June 18, 2012
By Tom Wong
Last week, the Obama administration announced that approximately 800,000 undocumented youth will be eligible for relief from deportation and be given two-year work permits through an executive order. To be eligible, they must have been brought to the U.S. before the age of 16, be younger than 30, living in the U.S. continuously for five years, either in school or graduated from a U.S. high school, earned a GED, or served in the military, and have no serious criminal history.
It is undeniable that this development will have a positive and profound affect on the lives of not only the young people who are eligible under the executive order, but also their parents, relatives and friends who will no longer have to fear the removal of their loved ones. At the same time, this shift in deportation policy leaves many important issues unaddressed.
The executive order carries many of the hallmarks of the proposed DREAM Act, a bipartisan federal immigration bill that was first introduced in 2001 that would give undocumented youth a path to citizenship. However, it falls short of the DREAM Act in several respects.
Most importantly, as the Department of Homeland Security memo describing the executive order notes, “This memorandum confers no substantive right, immigration status or pathway to citizenship.”
Moreover, the language of “deferred action” and the program of renewable work permits sidesteps one of the most important aspects of the DREAM Act: the certainty and security that comes with permanent legal status.
As a matter of politics, the executive order will undoubtedly factor heavily into President Obama’s re-election campaign. Its timing will also likely take the wind out of the sails of Republican attempts to push a revised version of the DREAM Act through Congress – efforts that have thus far gained little traction among conservative Republicans.
However, a deeper subtext also exists. Immigrant advocacy groups have not been shy in criticizing the administration over the record numbers of deportations that have occurred under Obama’s watch.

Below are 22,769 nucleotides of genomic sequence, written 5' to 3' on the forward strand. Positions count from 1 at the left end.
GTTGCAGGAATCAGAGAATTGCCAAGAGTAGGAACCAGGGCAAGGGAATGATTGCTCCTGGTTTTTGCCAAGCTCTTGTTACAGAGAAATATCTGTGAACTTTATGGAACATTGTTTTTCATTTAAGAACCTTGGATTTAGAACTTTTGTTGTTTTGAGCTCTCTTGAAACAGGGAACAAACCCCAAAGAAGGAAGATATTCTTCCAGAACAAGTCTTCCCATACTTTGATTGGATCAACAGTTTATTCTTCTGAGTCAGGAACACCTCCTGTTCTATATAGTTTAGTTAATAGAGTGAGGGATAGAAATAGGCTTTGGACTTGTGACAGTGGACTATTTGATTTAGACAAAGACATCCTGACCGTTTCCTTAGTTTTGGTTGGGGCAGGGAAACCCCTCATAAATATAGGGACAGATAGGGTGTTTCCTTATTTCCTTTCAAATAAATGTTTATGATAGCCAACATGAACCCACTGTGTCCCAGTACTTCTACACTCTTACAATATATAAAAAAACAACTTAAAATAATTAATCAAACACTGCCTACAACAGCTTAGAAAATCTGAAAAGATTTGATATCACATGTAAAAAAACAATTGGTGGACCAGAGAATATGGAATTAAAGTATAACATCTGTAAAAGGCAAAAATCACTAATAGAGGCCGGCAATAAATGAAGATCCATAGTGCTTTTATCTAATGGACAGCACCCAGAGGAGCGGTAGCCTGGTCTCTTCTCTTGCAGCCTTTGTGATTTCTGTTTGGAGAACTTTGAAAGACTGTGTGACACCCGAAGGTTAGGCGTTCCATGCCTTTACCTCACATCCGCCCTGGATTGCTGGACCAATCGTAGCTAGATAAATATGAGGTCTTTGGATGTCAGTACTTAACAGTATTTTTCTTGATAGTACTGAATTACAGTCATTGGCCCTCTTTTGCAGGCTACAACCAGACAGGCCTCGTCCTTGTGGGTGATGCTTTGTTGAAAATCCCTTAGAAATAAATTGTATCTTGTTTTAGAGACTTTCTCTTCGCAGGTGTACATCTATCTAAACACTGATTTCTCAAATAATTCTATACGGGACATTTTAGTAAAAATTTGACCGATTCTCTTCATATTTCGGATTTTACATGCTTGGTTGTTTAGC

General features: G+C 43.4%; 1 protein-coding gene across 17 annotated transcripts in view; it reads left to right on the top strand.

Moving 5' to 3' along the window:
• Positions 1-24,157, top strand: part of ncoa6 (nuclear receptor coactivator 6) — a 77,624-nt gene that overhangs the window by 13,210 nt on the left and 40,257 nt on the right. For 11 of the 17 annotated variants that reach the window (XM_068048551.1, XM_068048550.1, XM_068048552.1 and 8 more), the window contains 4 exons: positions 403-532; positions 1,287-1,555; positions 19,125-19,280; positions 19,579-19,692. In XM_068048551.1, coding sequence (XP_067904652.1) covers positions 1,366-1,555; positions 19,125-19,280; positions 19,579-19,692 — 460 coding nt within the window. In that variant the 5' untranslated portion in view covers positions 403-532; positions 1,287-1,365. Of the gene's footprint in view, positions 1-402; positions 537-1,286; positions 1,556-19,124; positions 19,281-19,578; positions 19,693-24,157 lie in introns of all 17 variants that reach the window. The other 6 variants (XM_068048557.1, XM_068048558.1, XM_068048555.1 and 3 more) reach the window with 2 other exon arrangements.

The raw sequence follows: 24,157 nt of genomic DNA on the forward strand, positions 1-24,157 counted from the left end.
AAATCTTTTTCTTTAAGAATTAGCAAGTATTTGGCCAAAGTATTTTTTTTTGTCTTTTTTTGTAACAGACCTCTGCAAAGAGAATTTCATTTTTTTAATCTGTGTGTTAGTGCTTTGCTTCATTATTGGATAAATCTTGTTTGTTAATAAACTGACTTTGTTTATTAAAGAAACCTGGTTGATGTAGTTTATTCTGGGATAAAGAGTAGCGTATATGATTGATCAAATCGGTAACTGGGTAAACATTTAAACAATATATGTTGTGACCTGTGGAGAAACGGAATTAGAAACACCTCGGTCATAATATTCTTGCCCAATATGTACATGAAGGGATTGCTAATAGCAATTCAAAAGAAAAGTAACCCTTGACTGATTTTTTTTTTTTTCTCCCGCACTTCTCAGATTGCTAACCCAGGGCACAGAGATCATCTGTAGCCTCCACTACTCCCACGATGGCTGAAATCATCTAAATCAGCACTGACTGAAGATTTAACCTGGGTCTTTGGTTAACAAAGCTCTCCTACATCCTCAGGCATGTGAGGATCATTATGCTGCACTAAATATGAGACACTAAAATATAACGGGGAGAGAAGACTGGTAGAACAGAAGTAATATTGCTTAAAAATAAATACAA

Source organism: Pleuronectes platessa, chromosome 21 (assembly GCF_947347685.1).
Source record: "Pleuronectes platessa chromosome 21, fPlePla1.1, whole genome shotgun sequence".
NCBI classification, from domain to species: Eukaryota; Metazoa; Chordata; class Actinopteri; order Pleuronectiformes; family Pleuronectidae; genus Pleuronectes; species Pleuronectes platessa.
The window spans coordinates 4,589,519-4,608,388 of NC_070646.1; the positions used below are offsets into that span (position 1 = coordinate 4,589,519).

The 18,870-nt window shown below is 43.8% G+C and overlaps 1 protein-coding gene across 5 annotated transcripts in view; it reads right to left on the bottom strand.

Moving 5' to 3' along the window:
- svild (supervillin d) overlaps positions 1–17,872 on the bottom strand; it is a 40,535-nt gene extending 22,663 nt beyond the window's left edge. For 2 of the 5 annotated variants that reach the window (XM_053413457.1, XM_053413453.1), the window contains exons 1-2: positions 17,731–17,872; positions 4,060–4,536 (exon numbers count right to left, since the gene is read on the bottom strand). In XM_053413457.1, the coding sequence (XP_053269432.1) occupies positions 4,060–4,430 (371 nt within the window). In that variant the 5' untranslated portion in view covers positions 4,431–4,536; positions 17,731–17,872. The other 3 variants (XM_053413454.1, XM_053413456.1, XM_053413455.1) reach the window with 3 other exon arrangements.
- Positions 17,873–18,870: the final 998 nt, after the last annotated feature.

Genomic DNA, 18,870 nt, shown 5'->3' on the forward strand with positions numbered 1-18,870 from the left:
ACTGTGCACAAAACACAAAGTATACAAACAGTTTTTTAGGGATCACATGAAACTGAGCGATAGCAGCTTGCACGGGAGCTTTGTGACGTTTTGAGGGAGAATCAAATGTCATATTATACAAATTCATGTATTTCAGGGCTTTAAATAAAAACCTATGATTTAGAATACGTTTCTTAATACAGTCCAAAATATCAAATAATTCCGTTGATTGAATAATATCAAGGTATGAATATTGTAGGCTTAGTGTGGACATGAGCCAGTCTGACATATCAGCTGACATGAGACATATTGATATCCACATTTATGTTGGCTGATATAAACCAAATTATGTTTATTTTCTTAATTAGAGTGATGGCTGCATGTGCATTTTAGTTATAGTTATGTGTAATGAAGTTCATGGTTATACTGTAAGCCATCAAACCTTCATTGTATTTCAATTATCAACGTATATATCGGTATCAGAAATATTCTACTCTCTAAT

And earlier this month, the administration was sued by the American Immigration Council for what it described as unlawfully withholding records related to another form of removal known as voluntary return.
Pushing the administration further were the undocumented students themselves. Earlier this month, two students staged a sit-in at Obama’s campaign office in Denver. Sit-ins, described by DREAMERS as “UndOccupy Obama,” also took place at Obama re-election offices in Ohio, Michigan and California. These actions are part of a larger strategy that has emerged over the past couple of years of undocumented youth “coming out of the shadows” to contest their illegality, risking their own deportation and creating a meaningful social movement.
However, for many the executive order is bittersweet.
As the DREAM Act has languished in Congress for over a decade, many have “aged out” of its provisions and are now too old to be eligible under the executive order. For these people, their dreams are deferred as their status remains unresolved. Even those who are eligible under the executive order are expressing caution.
This is where politics comes back in. “Deferred action” carries with it a two-year window. If Obama wins re-election, Friday’s announcement will allow his administration to use its prosecutorial discretion to act in the area of immigration even in the context of a highly divided and partisan Congress. But if Obama loses, a Romney administration could reverse the policy of deferred action by denying the renewal of work permits when they expire. The fear, as some immigrant legal advocacy groups have already suggested, is that undocumented youth will come out of the shadows now only to expose themselves to deportation later.
The political winds, however, suggest that this may not be the case. Earlier last week, a coalition of evangelical Christian groups, including Focus on the Family, released its “Evangelical Statement of Principles for Immigration Reform.” This statement described current immigration laws as having created a “moral crisis” at a “tragic human cost.” It seems unlikely that a Republican administration would risk doing damage to its evangelical support by deporting undocumented youth.
What this means is that if Obama is not re-elected, his administration will have given the Republican Party a gift when it comes to using deportation policy to court the Latino vote.
As the political drama unfolds in the background, undocumented youth and their allies are celebrating across the country. For many, though, this celebration is but a short respite in what remains a long and difficult road ahead.
To be sure, the mantra of “Undocumented and Unafraid” has left an indelible mark on the landscape of American immigration policy. But for the DREAMers who are not eligible under the executive order, and even for those who will receive deferred action, a second mantra remains incomplete: “We are Americans.” The movement has already made its mark, but much more work remains.
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